First of all, you can’t even see the beer you’d be drinking in the glass, whether it’s clear or not. What a terrible idea that is. But that’s what misinformation and ignorance will get you. How stylish. What unmitigated bullshit.
While I can’t pretend to speak for women or give the woman’s perspective on this, happily, both Julie from Brusin’ Ales and Ashley at the Beer Wench have ranted beautifully about it and are as angry and offended by it as I would have expected. Their screeds mirror what I’d think would be the response from any self-respecting female fan of craft beer.
Mr. Nuts says
I don’t find this MolsonCoors effort entirely offensive. J, you’re a beer expert — and hang in a crowd, including women, that is among the most demanding and sophisticated consumers of the product.
Outside of your circle, I agree with what the research is showing with women. Most do think of beer as a man’s drink. Most don’t find the glassware to be attractive — as they’re thinking of some kind of old fashioned beer mug instead of some of the more interesting glassware that’s available these days. The black glass, while it has its drawbacks — definitely has more appeal to a mainstream female consumer who currently isn’t a beer consumer.
That said, I don’t find forced product innovation or the phony concoction of a gender-specific brand to be the solution to capture more female consumers of beer. The approach has to genuine, inspired and meaningful.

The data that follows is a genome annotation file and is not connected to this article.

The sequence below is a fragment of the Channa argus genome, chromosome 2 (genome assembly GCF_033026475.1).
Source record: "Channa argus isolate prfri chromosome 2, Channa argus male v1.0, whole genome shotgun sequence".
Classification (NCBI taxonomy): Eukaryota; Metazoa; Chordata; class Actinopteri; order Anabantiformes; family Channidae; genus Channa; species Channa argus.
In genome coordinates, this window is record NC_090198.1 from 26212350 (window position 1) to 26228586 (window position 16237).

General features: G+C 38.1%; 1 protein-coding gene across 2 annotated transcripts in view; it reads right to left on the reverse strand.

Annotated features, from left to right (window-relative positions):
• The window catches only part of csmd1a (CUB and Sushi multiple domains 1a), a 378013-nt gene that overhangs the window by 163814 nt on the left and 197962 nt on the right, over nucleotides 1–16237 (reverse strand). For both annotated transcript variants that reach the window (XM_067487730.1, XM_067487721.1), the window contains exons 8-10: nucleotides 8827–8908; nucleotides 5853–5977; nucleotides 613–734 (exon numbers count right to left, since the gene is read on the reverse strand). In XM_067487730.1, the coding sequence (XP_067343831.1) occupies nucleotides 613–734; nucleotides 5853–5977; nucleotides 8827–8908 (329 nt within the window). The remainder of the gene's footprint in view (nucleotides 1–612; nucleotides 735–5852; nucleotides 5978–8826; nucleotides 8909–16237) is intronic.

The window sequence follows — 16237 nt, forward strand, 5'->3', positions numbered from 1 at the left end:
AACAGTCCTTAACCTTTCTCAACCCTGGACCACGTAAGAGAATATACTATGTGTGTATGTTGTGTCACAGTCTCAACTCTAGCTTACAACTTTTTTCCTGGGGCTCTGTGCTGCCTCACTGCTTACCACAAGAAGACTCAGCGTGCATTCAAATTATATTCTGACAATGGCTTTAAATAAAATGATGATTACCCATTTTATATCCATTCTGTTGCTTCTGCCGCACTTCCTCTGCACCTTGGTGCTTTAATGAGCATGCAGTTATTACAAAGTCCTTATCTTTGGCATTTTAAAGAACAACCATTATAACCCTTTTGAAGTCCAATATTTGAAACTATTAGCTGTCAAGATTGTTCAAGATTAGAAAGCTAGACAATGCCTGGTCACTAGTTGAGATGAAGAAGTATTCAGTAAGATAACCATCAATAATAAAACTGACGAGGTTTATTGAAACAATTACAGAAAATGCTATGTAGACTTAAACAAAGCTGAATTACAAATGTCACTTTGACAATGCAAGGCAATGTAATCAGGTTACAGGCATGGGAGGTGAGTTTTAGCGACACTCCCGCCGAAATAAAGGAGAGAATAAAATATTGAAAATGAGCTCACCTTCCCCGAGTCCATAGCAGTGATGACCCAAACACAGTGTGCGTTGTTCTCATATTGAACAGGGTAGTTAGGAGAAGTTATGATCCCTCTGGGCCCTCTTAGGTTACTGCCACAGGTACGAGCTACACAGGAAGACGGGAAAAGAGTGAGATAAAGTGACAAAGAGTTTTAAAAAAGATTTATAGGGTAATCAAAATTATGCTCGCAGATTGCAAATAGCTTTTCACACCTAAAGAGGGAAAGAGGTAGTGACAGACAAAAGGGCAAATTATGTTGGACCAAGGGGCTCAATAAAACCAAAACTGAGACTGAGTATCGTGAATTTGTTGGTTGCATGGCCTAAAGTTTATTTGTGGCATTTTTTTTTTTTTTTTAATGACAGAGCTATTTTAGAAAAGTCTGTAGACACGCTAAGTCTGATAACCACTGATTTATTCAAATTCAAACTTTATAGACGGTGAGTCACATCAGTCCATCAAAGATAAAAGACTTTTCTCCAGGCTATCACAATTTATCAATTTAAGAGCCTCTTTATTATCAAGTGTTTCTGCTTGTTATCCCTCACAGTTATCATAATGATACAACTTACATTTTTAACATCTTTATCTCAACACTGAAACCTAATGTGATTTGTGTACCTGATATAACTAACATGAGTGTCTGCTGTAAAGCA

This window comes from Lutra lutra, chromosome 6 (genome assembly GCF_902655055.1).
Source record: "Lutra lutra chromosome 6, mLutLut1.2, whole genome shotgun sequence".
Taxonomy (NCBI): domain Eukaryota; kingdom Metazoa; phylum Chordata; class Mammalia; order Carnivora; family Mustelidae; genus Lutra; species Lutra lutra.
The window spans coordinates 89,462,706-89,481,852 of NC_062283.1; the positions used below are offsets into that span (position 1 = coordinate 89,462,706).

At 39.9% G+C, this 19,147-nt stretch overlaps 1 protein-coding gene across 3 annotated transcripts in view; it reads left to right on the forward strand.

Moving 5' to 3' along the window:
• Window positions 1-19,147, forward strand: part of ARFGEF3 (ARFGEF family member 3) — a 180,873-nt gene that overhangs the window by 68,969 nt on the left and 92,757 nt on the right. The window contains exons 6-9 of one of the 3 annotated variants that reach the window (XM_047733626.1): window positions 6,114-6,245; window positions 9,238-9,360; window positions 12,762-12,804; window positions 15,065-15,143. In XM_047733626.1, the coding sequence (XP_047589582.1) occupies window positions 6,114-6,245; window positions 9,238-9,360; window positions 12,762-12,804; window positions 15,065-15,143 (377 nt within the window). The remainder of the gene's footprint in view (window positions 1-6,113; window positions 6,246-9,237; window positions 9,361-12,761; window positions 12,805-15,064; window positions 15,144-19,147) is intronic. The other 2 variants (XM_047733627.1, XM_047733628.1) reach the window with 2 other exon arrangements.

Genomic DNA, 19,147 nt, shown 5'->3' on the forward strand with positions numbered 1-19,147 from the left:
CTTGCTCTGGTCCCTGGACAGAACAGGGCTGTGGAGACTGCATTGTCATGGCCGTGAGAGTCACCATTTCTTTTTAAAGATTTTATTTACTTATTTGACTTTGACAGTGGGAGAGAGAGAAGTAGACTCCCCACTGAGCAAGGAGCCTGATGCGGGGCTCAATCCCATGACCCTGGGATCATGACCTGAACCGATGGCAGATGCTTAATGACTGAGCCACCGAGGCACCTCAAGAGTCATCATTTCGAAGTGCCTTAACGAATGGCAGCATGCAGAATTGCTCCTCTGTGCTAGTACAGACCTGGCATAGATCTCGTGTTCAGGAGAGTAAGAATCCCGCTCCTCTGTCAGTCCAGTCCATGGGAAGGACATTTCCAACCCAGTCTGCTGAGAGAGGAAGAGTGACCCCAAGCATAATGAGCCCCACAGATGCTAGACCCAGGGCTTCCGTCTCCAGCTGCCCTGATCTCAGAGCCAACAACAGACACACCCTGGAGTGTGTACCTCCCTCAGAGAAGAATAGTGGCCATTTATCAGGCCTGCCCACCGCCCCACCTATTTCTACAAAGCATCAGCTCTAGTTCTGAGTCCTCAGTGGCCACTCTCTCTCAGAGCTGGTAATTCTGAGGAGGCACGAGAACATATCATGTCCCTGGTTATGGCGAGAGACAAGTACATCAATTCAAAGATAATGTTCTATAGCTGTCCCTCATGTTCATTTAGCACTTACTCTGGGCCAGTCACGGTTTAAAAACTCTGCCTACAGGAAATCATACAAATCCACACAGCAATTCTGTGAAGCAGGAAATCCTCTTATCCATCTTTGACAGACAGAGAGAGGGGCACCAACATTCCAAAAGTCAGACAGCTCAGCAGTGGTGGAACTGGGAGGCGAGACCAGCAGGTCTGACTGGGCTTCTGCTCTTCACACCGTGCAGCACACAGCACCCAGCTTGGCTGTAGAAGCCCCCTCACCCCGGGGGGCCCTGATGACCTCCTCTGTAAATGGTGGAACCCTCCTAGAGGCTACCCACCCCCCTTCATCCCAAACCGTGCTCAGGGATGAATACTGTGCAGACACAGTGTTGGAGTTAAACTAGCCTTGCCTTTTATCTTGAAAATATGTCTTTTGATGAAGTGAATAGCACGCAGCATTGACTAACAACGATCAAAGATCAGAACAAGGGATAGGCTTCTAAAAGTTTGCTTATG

Most women I know tend to go with lighter, sweeter alcoholic products — although that doesn’t mean they’re low on alcohol. White wine, strong margaritas, rocket fuel cosmos, etc. For a brewer to go after the female market — I’d suggest trying something along the lines of a cranberry lambic or other product featuring a fruit or citrus aspect to it — then dilute it somewhat with a higher than average amount of water. The result is a lighter, more drinkable, more refreshing and lower calorie product that would have a chance.
In fact, the development of drink recipes based off an existing product and offering them through bars might be the best way to go — as you wouldn’t be creating a new product or brand — just creating a supporting sales strategy for an existing product.
Sure, the beer purists would declare it rubbish — but they’re not part of the target market.